The Contact Hypothesis in sociology gets at subgrouping: the observed effect that being familiar with a member of an outgroup (eg. homosexuals) increases your acceptance of the outgroup. Having a friend, classmate or family member who is queer means you a share with a subgroup with them (friend group, class, family, etc).
For subgroups to form effectively, they need to have meaningful cohesion to those in the subgroup. One study by Park et al that is described by Richards and Hewstone found that they could not form a subgroup around all engineering students: "[they] were all hardworking and bright, but in very different ways. Some were motivated only by money, some by parental expectations, and some by larger environmental goals." Instead, there subgroups of engineering students formed, around those three motivators. 
Similarly, Park et al found that they could not form subgroups around continuous variables (high/moderate/high) or arbitrary bases . And other studies in the Richards and Hewstone review found that trying to form subgroups around having minority status (e.g. clubs for women in STEM, study groups for black students) either did not change stereotypes about their group, or intensified them .
Indeed, I wouldn't be surprised that part of why instructional techniques such as Peer Instruction disproportionately helps female CS/physics students is because they encourage subgrouping. When you have your whole class together, collaborating in small groups for class activities, you're having them bond as classmates -- rather than as members of in-groups or out-groups.
This is one reason I'm always a bit iffy about Women in CS/Science clubs: they don't promote stereotype change, but instead promote subtyping. Instead of changing the notion of what a computer scientist is, they reinforce the subcategory of woman computer scientist.
But stereotypes aren't the only thing that affect minorities. Part of why Women in CS clubs are so popular is that they provide a sense of community to these women. This is really important when you're a minority member! The sense of isolation that many women experience in STEM is why many of them leave.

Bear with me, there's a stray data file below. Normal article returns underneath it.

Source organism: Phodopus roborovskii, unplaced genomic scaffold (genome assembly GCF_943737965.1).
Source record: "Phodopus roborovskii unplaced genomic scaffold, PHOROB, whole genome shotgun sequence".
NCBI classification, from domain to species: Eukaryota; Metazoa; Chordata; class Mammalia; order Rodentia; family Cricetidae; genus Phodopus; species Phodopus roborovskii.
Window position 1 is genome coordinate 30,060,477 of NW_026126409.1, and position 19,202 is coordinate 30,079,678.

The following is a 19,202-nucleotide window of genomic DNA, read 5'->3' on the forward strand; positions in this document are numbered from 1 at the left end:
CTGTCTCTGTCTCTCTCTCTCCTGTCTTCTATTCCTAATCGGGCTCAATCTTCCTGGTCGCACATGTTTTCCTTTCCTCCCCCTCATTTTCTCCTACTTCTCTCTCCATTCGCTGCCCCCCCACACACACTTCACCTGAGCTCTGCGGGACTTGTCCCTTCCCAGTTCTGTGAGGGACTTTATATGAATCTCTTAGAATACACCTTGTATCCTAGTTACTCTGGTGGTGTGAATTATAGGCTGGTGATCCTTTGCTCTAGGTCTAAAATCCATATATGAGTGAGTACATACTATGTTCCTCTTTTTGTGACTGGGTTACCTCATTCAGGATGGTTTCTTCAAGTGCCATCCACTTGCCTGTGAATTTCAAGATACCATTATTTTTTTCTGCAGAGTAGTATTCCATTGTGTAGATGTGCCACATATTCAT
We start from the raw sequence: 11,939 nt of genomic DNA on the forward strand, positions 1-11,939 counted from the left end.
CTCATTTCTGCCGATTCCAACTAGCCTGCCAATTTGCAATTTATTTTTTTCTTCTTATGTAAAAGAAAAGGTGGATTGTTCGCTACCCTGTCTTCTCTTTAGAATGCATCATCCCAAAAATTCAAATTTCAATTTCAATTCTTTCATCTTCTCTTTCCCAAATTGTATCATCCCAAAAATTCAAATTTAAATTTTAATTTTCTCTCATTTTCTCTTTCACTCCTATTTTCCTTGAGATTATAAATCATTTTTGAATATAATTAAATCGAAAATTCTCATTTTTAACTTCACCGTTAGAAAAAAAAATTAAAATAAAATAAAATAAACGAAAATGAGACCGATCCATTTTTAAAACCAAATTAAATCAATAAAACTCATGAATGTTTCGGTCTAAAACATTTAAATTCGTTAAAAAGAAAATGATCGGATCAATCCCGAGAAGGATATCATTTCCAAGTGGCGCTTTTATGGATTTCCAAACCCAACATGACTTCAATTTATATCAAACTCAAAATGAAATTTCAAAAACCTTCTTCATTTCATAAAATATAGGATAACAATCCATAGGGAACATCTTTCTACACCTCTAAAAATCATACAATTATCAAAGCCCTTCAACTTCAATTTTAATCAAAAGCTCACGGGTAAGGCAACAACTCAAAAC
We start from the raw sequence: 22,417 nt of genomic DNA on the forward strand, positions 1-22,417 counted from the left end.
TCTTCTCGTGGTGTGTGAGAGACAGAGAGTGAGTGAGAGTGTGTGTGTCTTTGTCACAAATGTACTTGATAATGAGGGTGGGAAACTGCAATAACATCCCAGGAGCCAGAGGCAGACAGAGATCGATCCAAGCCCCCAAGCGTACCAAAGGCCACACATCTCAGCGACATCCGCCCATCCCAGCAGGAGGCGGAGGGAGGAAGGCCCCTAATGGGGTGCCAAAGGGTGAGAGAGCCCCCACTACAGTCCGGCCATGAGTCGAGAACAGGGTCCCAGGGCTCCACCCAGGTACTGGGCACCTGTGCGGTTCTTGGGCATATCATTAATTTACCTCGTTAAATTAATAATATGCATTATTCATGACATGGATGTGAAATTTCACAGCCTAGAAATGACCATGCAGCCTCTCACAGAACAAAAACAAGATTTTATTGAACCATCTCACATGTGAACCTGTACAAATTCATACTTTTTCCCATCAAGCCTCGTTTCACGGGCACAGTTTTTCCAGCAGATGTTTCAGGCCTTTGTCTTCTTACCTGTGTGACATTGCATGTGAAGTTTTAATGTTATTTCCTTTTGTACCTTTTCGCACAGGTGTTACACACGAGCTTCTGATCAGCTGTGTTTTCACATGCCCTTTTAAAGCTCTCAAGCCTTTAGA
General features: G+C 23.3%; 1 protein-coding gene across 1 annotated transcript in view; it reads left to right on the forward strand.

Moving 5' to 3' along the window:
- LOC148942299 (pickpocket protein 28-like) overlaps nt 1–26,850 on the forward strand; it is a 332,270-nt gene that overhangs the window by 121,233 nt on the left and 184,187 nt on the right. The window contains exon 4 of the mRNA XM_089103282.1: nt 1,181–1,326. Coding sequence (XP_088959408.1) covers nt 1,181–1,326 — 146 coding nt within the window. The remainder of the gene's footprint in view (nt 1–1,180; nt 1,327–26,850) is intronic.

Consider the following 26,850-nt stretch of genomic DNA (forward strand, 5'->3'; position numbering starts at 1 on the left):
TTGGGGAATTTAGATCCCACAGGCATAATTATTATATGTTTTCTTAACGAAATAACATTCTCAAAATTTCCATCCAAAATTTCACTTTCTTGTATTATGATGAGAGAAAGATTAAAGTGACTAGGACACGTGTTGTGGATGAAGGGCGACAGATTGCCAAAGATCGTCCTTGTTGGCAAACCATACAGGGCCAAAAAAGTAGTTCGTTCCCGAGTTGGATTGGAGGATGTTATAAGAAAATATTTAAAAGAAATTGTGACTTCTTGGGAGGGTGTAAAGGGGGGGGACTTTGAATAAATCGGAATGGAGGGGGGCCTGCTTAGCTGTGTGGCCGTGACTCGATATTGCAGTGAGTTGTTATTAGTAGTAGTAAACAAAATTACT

And, as always, is evidence that girls only schooling can be good for encouraging young girls' interest in math and science . It's somewhat of a tragedy of the commons problem: putting all the women together in a club helps those individual women cope with a culture in which they are negatively stereotyped -- but it doesn't change the actual stereotype.
 Cheryan, Sapna, et al. "The Stereotypical Computer Scientist: Gendered Media Representations as a Barrier to Inclusion for Women." Sex roles 69.1-2 (2013): 58-71.
 McRaney. The Backfire Effect. http://youarenotsosmart.com/2011/06/10/the-backfire-effect/
 Betz, Diana E., and Denise Sekaquaptewa. "My fair physicist? Feminine math and science role models demotivate young girls." Social Psychological and Personality Science 3.6 (2012): 738-746.
 Rudman, Laurie A., and Kimberly Fairchild. "Reactions to counterstereotypic behavior: the role of backlash in cultural stereotype maintenance." Journal of personality and social psychology 87.2 (2004): 157.
 Steinpreis, Rhea E., Katie A. Anders, and Dawn Ritzke. "The impact of gender on the review of the curricula vitae of job applicants and tenure candidates: A national empirical study." Sex roles 41.7-8 (1999): 509-528.
 Moss-Racusin, Corinne A., et al. "Science faculty’s subtle gender biases favor male students." Proceedings of the National Academy of Sciences 109.41 (2012): 16474-16479.
 Richards, Zoë, and Miles Hewstone. "Subtyping and subgrouping: Processes for the prevention and promotion of stereotype change." Personality and Social Psychology Review 5.1 (2001): 52-73.
 Barinaga, Marcia. "Surprises across the cultural divide." Science 263.5152 (1994): 1468-1470.